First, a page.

MEd in Social Studies Education

The Master of Education (MEd) in Social Studies Education is designed to develop leaders in social studies education to work in settings such as community colleges, high schools, curriculum agencies, publishing companies, foundations and museums. Emphasis is on specialized work in curriculum development and the subject matters, methods, and materials of instruction.

Students choose from two program options. The MEd in Social Studies Education (non-certification) is geared to experienced, certified educators and for those considering future doctoral study. The program’s 5-12 Certification concentration is for students who hold a bachelor’s degree and who seek teacher certification.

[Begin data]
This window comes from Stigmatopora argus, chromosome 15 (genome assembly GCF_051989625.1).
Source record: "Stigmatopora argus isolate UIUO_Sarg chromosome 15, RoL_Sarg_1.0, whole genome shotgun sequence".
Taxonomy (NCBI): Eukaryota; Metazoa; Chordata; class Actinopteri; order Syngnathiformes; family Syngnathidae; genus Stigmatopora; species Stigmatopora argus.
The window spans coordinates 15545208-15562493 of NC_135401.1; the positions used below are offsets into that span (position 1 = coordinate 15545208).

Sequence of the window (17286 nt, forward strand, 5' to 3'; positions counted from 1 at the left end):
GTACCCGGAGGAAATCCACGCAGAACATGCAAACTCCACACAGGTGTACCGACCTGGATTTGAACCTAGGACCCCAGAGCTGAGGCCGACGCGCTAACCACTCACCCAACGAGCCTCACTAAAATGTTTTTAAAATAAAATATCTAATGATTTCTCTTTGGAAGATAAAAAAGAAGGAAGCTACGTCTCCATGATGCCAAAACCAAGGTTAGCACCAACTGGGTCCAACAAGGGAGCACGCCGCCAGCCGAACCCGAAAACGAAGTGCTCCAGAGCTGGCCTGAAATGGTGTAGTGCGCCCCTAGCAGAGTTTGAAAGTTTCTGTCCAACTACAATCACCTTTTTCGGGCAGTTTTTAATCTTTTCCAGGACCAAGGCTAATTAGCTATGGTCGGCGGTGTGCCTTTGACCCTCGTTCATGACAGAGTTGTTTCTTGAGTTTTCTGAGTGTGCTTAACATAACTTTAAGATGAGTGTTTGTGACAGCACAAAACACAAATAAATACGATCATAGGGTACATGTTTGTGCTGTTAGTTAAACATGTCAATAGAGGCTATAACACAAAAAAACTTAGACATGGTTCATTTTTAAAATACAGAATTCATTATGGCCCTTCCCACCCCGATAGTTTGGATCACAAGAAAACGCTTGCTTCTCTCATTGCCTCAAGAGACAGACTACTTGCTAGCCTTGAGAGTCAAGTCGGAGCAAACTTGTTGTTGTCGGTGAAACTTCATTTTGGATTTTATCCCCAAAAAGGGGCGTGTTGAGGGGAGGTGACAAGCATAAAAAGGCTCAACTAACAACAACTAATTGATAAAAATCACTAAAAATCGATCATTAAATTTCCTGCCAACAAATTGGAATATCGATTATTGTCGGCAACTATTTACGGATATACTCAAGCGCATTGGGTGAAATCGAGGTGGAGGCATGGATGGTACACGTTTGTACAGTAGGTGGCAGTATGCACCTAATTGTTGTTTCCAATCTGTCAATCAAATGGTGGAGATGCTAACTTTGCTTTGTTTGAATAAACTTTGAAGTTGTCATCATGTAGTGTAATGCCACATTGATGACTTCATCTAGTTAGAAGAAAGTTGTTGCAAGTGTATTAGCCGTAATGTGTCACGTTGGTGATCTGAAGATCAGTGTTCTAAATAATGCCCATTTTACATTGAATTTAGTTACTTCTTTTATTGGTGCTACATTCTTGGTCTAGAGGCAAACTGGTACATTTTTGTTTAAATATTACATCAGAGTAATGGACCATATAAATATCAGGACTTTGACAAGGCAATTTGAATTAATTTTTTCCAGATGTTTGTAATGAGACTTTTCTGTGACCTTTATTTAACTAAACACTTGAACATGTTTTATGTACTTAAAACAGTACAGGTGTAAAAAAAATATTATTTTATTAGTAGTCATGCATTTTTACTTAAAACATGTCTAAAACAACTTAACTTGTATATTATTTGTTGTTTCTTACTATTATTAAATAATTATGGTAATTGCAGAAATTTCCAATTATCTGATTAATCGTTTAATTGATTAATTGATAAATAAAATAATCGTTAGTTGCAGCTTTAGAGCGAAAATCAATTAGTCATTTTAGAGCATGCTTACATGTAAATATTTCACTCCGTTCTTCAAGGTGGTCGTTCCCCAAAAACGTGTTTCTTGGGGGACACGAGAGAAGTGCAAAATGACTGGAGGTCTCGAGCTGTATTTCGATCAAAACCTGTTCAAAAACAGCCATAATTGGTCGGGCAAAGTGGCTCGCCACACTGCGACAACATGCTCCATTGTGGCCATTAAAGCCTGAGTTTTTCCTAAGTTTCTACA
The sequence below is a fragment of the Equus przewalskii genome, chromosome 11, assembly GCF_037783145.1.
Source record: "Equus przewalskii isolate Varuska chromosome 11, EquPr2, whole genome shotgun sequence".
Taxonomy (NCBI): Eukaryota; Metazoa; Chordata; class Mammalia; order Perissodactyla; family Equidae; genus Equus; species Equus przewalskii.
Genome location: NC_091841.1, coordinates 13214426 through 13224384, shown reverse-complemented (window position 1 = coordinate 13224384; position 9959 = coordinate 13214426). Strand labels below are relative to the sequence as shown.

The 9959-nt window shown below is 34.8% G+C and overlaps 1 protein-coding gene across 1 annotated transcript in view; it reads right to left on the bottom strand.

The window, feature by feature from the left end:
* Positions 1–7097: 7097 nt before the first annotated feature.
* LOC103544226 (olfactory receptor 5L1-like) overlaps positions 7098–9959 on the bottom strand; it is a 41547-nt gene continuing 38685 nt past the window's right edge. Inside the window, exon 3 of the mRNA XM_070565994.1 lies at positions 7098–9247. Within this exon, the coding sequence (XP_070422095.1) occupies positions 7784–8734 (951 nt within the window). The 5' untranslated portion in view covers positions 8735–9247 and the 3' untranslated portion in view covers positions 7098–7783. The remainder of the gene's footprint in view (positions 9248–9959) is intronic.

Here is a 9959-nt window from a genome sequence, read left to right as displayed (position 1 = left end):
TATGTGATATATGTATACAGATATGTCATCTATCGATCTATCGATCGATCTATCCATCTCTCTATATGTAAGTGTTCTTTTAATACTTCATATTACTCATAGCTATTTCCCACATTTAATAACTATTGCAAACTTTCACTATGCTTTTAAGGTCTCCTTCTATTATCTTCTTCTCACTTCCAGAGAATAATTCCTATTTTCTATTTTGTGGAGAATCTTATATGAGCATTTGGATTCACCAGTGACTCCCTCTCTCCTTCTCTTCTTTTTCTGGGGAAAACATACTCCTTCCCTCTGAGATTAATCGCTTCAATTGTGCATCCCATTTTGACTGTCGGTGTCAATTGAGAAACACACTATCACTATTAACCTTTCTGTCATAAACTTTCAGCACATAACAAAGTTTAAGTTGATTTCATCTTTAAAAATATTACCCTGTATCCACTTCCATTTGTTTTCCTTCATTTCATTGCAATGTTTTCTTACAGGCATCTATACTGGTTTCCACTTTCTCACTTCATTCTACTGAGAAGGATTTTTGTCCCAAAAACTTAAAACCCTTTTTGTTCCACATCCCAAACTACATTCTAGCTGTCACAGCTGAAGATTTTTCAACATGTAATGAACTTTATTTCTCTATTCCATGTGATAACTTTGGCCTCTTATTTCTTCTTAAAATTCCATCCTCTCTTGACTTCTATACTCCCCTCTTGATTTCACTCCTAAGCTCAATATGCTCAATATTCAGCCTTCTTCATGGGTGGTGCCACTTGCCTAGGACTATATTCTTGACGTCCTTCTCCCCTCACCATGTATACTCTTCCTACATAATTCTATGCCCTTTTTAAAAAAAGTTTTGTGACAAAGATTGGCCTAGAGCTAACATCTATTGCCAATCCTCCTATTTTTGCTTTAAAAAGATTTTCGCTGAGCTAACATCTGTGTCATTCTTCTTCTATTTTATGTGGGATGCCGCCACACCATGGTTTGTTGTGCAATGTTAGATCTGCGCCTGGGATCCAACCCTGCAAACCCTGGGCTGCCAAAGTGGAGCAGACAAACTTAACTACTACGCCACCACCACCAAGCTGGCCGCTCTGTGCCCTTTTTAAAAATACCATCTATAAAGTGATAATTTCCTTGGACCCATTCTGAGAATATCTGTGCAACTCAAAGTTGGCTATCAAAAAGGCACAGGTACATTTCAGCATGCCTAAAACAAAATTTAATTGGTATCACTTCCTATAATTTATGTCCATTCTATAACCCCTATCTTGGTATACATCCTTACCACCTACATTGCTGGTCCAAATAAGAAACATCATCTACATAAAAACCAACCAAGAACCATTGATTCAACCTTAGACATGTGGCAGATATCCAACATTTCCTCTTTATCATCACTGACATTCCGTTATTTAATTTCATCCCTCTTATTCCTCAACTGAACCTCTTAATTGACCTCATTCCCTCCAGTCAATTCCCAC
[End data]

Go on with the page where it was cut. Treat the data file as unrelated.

• Diversity Core Component (Choose 6 credits)
  • 3
    Seeks to examine the manner in which the behavior, feelings, or thoughts of one individual are influenced by the behavior or characteristics of others. Topics to be considered include social perception, attitudes, gender, social cognition, conflict, social influence, intercultural awareness, prejudice, discrimination, aggression, and group behavior. Fall, spring, and summer.
  • 3